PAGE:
Author ORCID Identifier

Date Available


Year of Publication


Degree Name

Master of Science (MS)

Document Type

Master's Thesis


Agriculture, Food and Environment


Animal and Food Sciences

First Advisor

Dr. Merlin D. Lindemann


This study evaluated the changes in body composition, glycogen tissue reserves, visceral organ growth, and small intestine morphology in the young pig. A total of 96 crossbred pigs were euthanized at birth (pre-suckle), days 1, 2, 3, 5, 7, 14 postpartum, weaning at day 21, and days 1, 2, 3, 5, 7, 14, 28, and 42 post-weaning. Body composition of the pig had increasing dry matter and fat, decreasing ash, calcium and phosphorus, and relatively static protein percentage over the course of the study. Liver and muscle glycogen was greatest at birth. Following birth and weaning there was a distinct decrease in the amount of liver glycogen, while there was only a clear decrease in muscle glycogen at birth. Absolute measures of the visceral organs increased in a variety of manners (linear, quadratic and/or cubic); relative measures of visceral organs responded in different manners to increasing age. In the suckling period, villous height, villous height:crypt depth ratio, and goblet cell count was greater than in the post-weaning period. Crypt depth continued to increase through the entire study. Villi measurements of the middle and distal portion of the small intestine taken via scanning electron microscope, revealed different responses to increasing age, but numerically, villi width increased, villi density, enterocyte width, and microvilli density decreased, and microvilli diameter was relatively static. Villi, on average, increased the absorptive area of the small intestine 18 fold and microvilli increased the surface area on average 400 fold. This study provided a vast amount of biometric information on the development of the young pig from birth to 42 d post weaning.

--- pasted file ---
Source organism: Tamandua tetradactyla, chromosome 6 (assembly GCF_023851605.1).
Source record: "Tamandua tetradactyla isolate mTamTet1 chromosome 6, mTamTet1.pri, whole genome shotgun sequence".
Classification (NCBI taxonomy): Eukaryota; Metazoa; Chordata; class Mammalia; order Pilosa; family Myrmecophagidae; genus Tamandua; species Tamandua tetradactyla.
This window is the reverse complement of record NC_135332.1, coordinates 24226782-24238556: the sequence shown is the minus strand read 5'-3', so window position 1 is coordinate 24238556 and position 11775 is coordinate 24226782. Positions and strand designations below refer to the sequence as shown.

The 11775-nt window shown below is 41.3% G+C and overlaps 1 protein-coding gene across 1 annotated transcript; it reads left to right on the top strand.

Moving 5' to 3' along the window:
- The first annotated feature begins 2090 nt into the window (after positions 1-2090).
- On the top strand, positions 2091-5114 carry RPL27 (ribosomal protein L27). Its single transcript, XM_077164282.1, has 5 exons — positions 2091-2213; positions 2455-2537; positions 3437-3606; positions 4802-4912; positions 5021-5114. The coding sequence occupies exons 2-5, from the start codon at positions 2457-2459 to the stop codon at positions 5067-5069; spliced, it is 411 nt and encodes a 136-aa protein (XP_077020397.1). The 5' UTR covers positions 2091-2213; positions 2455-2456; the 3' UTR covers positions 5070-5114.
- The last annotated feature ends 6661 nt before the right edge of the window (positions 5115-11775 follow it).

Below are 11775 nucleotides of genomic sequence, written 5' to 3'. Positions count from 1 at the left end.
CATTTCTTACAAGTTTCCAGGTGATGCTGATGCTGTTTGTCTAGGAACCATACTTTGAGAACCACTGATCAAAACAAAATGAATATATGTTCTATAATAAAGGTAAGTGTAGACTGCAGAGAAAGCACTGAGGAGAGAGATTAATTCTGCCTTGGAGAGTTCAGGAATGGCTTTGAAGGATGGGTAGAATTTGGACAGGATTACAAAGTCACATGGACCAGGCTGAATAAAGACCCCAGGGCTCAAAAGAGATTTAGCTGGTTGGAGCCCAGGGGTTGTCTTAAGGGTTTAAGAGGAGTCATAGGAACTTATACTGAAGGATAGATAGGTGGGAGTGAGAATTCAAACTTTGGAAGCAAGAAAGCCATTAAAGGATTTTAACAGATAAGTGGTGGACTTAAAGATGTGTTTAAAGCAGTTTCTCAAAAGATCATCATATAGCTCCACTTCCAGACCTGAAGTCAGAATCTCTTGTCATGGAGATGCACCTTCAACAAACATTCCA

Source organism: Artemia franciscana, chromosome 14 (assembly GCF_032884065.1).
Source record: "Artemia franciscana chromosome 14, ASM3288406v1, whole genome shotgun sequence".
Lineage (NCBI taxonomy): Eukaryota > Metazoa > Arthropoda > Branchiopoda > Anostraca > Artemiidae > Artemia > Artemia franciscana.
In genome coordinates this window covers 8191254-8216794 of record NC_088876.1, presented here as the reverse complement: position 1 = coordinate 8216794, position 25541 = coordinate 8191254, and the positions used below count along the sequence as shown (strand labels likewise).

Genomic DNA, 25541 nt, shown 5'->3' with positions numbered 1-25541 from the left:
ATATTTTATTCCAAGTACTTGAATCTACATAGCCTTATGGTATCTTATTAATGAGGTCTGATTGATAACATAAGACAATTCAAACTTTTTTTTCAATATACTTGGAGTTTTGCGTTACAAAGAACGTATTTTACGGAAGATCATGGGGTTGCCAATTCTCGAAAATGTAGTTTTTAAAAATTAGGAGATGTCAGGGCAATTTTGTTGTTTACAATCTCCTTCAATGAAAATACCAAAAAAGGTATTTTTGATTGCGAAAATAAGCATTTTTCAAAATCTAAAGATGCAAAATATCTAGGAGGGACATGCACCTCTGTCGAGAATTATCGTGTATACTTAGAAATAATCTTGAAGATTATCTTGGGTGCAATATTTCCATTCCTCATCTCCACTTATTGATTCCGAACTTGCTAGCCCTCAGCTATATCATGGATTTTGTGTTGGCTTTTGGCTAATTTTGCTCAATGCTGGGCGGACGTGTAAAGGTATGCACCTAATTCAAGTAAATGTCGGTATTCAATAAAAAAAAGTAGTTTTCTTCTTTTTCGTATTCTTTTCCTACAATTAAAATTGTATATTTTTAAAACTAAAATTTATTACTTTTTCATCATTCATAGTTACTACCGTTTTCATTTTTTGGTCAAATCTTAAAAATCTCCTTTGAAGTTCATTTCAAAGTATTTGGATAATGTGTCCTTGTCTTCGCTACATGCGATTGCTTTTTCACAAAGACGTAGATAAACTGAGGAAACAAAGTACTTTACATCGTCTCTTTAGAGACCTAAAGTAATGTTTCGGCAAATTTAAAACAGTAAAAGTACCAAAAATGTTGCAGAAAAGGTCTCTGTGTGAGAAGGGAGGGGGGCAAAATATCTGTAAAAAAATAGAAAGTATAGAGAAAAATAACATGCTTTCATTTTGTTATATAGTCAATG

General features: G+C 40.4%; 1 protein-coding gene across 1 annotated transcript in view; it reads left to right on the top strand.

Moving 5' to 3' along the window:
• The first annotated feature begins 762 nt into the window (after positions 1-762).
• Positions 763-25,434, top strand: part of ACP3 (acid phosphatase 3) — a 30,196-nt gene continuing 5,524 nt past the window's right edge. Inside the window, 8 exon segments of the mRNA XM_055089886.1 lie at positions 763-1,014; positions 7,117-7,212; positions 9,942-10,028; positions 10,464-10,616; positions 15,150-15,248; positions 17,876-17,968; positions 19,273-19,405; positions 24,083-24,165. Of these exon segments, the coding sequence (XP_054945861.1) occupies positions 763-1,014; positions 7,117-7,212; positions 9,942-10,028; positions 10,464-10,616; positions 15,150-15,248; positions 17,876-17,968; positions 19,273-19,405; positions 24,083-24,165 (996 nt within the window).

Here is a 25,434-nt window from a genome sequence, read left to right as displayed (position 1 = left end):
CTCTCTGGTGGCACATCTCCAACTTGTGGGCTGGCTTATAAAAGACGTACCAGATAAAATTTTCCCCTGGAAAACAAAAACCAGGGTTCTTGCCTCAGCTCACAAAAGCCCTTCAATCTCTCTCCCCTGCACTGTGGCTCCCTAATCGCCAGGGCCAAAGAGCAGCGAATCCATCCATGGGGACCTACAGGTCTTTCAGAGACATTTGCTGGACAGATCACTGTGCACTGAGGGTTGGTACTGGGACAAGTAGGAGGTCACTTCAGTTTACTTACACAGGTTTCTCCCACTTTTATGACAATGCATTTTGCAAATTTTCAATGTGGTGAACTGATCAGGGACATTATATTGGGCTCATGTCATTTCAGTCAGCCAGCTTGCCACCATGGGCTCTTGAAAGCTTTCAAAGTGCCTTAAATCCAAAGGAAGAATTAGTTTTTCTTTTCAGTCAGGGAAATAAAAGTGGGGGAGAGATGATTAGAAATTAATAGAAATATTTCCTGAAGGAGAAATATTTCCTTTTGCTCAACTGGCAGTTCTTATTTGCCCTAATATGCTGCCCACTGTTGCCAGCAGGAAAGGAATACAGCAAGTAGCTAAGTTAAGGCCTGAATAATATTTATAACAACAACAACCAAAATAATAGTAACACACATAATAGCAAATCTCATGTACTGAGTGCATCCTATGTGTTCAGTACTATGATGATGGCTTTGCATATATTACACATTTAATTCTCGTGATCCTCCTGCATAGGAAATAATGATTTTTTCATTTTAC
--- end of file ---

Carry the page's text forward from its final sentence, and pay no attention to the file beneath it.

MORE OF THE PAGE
Digital Object Identifier (DOI)

Funding Information

Funding for histology analysis was provided by PIC (2019).